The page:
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  • Das Magazin
  • Kettle und Code
  • Hans Ulrich Obrist review of Robert Alice
  • 1 September 2021

Translation from German:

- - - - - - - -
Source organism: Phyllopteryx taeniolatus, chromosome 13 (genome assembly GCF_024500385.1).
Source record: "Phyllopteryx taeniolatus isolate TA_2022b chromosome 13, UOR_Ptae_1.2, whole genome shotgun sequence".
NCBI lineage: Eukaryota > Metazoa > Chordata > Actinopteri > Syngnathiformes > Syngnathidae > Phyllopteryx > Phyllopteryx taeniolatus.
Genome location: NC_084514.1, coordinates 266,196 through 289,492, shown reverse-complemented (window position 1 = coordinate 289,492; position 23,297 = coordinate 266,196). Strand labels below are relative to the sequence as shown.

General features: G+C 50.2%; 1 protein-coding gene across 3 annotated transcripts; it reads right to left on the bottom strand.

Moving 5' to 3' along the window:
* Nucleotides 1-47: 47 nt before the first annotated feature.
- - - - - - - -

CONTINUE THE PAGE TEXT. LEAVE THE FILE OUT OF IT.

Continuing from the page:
"A few weeks ago, I was introduced to Beeple, a so-called NFT artist. His digital works are freely accessible on the Internet, and when you buy one of them, you do not buy a physical picture that you can hang on your wall but a certificate of authenticity. This certificate is stored in the blockchain, a dazzling and omnipresent technology that seems relatively obscure and mysterious to most of us. For the community of insiders, Bitcoin investors, techies, and crypto artists, on the other hand, the blockchain is a promise and a philosophy that combines total transparency with total anonymity, albeit at the price of a problematic carbon footprint. A protagonist of the blockchain idea is also the NFT artist ... Robert Alice, [who] auctioned the first-ever NFT artwork at one of the major auction houses. The work is called Portraits of a Mind and the mind portrayed is that of the blockchain itself. The work has a physical part, consisting of forty round canvases painted with concentrically arranged columns of numbers and letters the 12.8 million digit original Bitcoin Code. This code was written and invented by Satoshi Nakamoto, a phantom whose true identity will probably remain a secret forever. [Alice] sees this code first and foremost as a text comparable to the tremendous social drafts, legal texts, and iconic writings of world history. This text, he says, is unreadable on the one hand but infinitely detailed on the other. Moreover, because the blockchain, like the World Wide Web, in the beginning, is all about decentralized, hierarchy-free operation, [Alice] has divided the code into forty blocks, which are distributed among collectors and institutions around the world. Finally, because the blockchain does not forget anything, [Alice] sees it as a history machine, a vast but fragile archive. The information, values, and certificates stored in it exist only digitally and will only exist in the system is supported and used. What will remain, also thanks to [Alice], is the code. Later generations will then decide whether this text stands in the same class as with Hobbes' Leviathan or the Declaration of the Rights of Man."